March for Accountability Honors Charleena Lyles while Marching on the Mayor

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By Deepa B., Seattle DSA member When Katrina Johnson’s cousin, Charleena Lyles, was killed by Seattle Police officers in 2017, Johnson refused to accept that officers pumped seven bullets into … Read more

By Deepa B., Seattle DSA member

When Katrina Johnson’s cousin, Charleena Lyles, was killed by Seattle Police officers in 2017, Johnson refused to accept that officers pumped seven bullets into her cousin out of self-defense. Yet neither the City of Seattle nor King County has given Johnson and her family the justice they’ve sought. Last year a county judge cleared both the SPD and the City of wrongdoing in Lyles’ death, agreeing with SPD’s finding that the shooting conformed to police protocols. Kevin Stuckey, the former President of the Seattle Police Officers Guild, explained that officers are trained to meet “deadly force with deadly force.” The two officers involved in Lyles’ death, both white, claimed that Lyles, a young African American mother of four, advanced on them with a knife. Since no video of the actual encounter between Lyles and the officers exists, the officers’ account has taken precedence over the community’s appeals for justice.

The people in our society who have the least are policed the most. This was the case with Charleena Lyles, who lived in a low-income housing complex on the edge of Magnuson Park in North Seattle, where she’d received frequent visits from SPD officers before they finally took her life. Most of the visits resulted from emergency calls Lyles had placed in response to incidents of domestic violence. It’s a twisted logic that empowers police officers to adjudicate potential cases of domestic abuse when family violence is two to four more times higher in police officers’ households than it is among the general public.

For centuries the police have assaulted and murdered civilians while escaping criminal prosecution, targeting the working class—particularly Black and brown workers (and would-be workers)—as part of a systemic effort to maintain the concentration of wealth in the hands of the few. Police officers are the foot soldiers of capital, enforcing its law and order by ensuring that workers submit to exploitation at the hands of bosses, landlords, and other business owners that keeps profits flowing. In Charleena Lyles’ case, white officers reinscribed the dispossession that Black women have faced since the days of chattel slavery. These armed men entered her home, violating her rights to privacy and comfort and shattering the family she’d created.

As I gathered with other marchers in the grass at Magnuson Park, the buildings of Sand Point Family Housing fanned out in front of us. It was behind these walls that Lyles fed her children and put them to bed night after night, trusting that she’d be there to wake them up. The walls were supposed to keep her safe; they were supposed to offer sanctuary.

We filed past the building she lived in, chanting her name, not because we knew her but because we didn’t know her. In a city that values wealth and whiteness, Charleena Lyles remained invisible. Her death remained invisible too. There’s no video, no eight minutes and forty-six seconds of terror to watch and confirm what we already know: under racial capitalism, Black lives don’t matter.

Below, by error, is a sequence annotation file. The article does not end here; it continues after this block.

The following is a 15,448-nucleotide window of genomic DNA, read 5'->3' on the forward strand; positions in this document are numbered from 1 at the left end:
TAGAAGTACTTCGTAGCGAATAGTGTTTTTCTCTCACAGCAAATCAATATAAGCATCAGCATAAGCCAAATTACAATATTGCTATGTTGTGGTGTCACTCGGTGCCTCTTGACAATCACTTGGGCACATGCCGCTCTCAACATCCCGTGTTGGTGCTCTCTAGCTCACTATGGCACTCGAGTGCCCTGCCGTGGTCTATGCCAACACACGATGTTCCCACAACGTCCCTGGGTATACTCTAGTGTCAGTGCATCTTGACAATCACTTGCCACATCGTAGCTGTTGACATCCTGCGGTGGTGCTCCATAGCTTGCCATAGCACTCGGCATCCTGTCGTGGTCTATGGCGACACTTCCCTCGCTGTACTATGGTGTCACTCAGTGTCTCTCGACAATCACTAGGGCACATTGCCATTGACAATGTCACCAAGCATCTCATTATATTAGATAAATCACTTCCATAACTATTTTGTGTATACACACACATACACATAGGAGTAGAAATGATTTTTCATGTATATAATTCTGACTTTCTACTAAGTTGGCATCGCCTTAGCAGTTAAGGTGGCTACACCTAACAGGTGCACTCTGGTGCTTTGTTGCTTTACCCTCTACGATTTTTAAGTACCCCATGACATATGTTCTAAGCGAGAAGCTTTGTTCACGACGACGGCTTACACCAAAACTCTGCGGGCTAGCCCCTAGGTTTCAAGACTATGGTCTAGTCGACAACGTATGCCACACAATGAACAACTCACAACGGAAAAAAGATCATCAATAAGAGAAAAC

Hundreds of voices rose from the street, animated by the demand to defund the police department that murdered her and invest in the communities that nurtured her. I gazed up at the sky, at the tops of the cedar trees, feeling the power build around me as we claimed a busy intersection. Comrades on bikes flocked ahead, clearing traffic so we could march on. 

The uprising for Black Lives is challenging the premise of policing. We’re showing that we can keep each other safe without the repressive tools of the capitalist State, while exposing the contradictions the State tries to hide: In large American cities like Seattle, Black women are as likely to be evicted as Black men are to imprisoned. Black households own one-tenth the wealth of white households. The richest 10% of American households, of which only 3.6% are Black, hold over 70% of the country’s net worth.

Charleena Lyles, George Floyd, Rayshard Brooks, Breonna Taylor, and countless other Black women and men are the victims of a system built on gender, race, and class oppression. Police violence maintains this oppression, and it’s sanctioned by elected officials like Mayor Jenny Durkan, who last week announced a measly 5% reduction in SPD’s budget, despite consistent demands from movement activists to defund SPD by at least 50%.

Among those demanding a 50% reduction is Katrina Johnson, Charleena Lyles’s cousin. Johnson spoke to marchers outside the gates of Mayor Durkan’s mansion, which is nestled inside a wealthy enclave just over a mile from the apartment complex where police killed Lyles. We filled the tree-lined street overlooking the mayor’s property and listened to the calls for accountability. Roxanne White expressed the need to account for land stolen from Indigenous people, then Johnson took the stage, reproaching the Mayor for protecting the police department instead of everyday people like us. We repeated Lyles’ name, surrounded this time by multi-million dollar homes. We’d carried the movement into a space that most of us never knew existed in our city, and although Durkan never appeared, some of her neighbors did, watching curiously from their lawns, smiling, and waving.